Curriculum development itself is a process which usually takes place during the teaching of a course. First, the instructor must be familiar with the modern jurisprudence of the subject. Next, he must become familiar with the biblical principles informing that subject, usually by reading available materials and by interacting with other faculty members. Relevant scripture texts can begin to be interwoven with the discussion of various topics within the course subject. Often, the instructor will prepare a list of supplemental reading materials, or bibliography, from which excerpts can be taken and reproduced for student reading.

When the instructor teaches the same subject a second time, refinements can and should be made. Lecture notes can be improved by correlating scriptures with topics to which they most directly apply. The application of biblical principles may suggest some topic reorganization in order to give a more coherent structure to the presentation of the subject matter. Some class periods may need to be devoted exclusively to historical or biblical considerations as a means of laying a foundation for an in-depth study of the material which follows. Reading supplements can be refined by adding new readings, or substituting new sources for old ones. Reading supplements are greatly enhanced if the instructor adds his own comments to the materials as a means of guiding the reader through what other people have written, and as a means of giving more obvious structure to the supplements.

After an instructor has taught the same course a few times, he may be ready to fashion a casebook, incorporating his supplemental materials with selected cases taken from a standard text. Often, in their quest for presenting the latest opinions on the subject, casebook editors omit, or reduce to a single paragraph summary, key opinions which marked a turning point in judicial understanding of a given topic. Standard casebooks often omit portions of opinions consistent with biblical principles. Secular editors also “stack” cases on a particular topic that is currently “hot,” while virtually ignoring topics of great historical significance. The Christian casebook editor has an opportunity to make up for these deficiencies in standards legal texts. However, the editing of a casebook is time consuming, and should not be expected from anyone until they have taught the same course several times.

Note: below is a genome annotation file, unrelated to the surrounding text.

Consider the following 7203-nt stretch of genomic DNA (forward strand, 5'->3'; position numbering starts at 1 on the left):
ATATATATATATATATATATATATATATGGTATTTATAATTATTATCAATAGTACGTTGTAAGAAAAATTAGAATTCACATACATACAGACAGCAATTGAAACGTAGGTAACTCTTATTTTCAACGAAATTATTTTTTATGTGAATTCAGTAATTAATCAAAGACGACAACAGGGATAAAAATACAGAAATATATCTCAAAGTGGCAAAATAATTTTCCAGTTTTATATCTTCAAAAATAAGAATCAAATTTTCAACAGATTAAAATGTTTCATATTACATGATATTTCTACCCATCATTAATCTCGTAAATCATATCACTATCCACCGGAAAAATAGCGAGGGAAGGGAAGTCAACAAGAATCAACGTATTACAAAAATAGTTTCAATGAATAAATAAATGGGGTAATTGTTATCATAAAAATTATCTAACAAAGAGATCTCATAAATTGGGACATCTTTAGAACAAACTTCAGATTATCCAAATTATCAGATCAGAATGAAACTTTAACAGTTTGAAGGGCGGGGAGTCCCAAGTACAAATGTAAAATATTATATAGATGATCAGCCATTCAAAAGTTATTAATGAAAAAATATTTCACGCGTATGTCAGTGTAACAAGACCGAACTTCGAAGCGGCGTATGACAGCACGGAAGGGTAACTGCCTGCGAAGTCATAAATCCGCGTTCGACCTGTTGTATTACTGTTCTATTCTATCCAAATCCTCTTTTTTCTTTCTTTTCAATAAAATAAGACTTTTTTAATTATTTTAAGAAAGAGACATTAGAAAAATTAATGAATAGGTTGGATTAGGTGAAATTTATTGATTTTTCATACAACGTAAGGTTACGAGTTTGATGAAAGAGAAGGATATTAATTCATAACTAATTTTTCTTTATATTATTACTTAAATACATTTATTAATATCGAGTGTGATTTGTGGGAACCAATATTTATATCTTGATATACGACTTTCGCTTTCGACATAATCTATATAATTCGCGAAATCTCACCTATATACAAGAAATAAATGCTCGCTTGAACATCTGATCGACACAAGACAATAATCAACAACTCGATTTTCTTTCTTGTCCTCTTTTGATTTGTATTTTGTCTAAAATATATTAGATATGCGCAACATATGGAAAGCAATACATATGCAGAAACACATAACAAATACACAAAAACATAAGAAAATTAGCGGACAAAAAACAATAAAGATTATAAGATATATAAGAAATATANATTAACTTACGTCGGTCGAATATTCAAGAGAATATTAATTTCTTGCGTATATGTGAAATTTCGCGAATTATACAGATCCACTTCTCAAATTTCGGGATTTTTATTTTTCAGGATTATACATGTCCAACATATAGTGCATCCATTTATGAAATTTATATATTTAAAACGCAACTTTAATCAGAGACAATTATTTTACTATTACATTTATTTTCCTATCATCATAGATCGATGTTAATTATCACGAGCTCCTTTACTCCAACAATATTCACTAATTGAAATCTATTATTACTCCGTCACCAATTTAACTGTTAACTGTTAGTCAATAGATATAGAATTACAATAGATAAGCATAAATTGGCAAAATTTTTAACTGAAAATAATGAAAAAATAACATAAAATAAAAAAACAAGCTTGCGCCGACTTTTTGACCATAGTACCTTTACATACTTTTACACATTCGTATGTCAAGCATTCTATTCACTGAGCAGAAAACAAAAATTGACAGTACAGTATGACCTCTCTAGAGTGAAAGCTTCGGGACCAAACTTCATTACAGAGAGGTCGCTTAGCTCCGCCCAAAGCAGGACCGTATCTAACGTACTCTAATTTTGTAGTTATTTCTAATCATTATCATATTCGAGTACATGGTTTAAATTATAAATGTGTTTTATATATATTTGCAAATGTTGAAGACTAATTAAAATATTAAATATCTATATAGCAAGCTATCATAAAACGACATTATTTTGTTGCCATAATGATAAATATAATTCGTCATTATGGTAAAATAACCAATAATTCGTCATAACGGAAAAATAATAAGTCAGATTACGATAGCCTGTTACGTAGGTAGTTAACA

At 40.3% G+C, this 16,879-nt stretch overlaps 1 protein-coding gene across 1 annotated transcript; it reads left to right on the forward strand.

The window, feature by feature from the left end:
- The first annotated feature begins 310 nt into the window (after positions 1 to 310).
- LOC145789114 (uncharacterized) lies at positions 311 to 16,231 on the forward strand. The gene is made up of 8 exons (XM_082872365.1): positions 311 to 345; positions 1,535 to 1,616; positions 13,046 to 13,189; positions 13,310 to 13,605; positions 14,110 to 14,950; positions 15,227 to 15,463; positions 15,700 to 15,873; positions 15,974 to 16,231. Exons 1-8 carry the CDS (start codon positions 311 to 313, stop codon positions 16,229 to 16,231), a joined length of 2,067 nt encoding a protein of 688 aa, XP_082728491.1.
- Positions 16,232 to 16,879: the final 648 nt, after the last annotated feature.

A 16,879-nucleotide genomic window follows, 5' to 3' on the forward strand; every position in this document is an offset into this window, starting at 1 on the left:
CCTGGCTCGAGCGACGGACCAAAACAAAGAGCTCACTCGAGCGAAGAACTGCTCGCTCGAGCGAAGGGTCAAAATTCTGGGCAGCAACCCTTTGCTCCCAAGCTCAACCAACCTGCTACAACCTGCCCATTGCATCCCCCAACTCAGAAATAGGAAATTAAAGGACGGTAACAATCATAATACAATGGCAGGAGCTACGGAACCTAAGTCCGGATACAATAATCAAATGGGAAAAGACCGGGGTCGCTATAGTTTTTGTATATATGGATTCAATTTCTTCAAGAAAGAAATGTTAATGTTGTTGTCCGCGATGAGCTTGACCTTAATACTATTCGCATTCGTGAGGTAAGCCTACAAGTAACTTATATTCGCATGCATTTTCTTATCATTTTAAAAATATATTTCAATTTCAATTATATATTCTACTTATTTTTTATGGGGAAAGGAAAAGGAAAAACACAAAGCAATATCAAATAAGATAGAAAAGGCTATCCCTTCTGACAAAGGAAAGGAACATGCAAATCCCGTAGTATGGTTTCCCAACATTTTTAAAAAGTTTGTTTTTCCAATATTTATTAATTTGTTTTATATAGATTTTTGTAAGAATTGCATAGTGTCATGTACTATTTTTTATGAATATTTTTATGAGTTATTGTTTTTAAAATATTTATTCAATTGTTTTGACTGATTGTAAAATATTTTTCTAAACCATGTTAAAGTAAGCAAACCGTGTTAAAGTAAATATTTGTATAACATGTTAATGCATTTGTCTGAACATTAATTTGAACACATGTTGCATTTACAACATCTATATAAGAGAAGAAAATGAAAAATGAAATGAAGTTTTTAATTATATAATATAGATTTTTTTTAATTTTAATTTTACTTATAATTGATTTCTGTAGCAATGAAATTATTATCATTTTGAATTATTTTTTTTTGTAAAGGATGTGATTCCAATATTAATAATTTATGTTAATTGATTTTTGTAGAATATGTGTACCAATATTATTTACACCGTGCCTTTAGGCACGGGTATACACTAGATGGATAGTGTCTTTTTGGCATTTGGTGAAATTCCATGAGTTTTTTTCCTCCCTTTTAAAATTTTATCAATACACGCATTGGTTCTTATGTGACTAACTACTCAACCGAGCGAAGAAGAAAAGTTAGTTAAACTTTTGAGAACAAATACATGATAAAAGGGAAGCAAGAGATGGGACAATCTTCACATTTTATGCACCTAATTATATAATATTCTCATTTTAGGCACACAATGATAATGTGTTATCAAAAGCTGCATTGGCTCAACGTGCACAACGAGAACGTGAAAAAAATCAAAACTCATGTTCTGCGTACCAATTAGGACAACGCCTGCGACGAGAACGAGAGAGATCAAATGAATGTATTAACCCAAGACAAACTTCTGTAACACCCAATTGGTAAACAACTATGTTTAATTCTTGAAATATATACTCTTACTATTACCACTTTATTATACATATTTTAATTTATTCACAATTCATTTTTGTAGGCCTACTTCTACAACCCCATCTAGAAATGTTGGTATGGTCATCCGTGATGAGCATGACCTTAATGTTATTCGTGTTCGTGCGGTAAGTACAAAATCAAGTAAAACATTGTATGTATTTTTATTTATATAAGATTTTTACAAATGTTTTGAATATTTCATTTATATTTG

There are several levels of expectation concerning biblical integration, as described by the following ascending levels of preparedness. First, we should expect an instructor in every course to prepare, as part of the course syllabus, a statement of the manner in which the integration of biblical principles with legal studies will occur. This is a de minimus standard for every course and every instructor. Second, experienced instructors would be requested to develop lesson plans or lecture outlines which demonstrate biblical integration, and to provide a file copy of such outlines for the Registrar. Third, instructors would be asked to prepare a bibliography which would direct students to outside reading materials for further integration study. Fourth, instructors would be asked to prepare supplemental reading materials for classroom use in addition to standard legal texts. Fifth, instructors could, if they chose, develop and publish their own legal treatises or casebooks.

We recommend the continuation of a standing law curriculum committee, made up of members of the law faculty, to review all courses in the law school curriculum. The Curriculum Committee would meet three times each semester. The first meeting each semester would be to make sure every course has a syllabus stating the manner in which the integration of biblical principles with legal studies will occur. The second meeting each semester would be to review the progress of all law school courses and suggest revisions to the overall curriculum, as needed. The third meeting each semester would be to review student comments and faculty evaluations for all law courses offered. The Curriculum Committee, in consultation with the law faculty, would report to the Academic Senate as needed to inform that body of recommended changes to the law curriculum.

In all of the above processes, it would be well to remember the words of St. Augustine:

“In essentials unity; In non-essentials liberty; In all things charity.”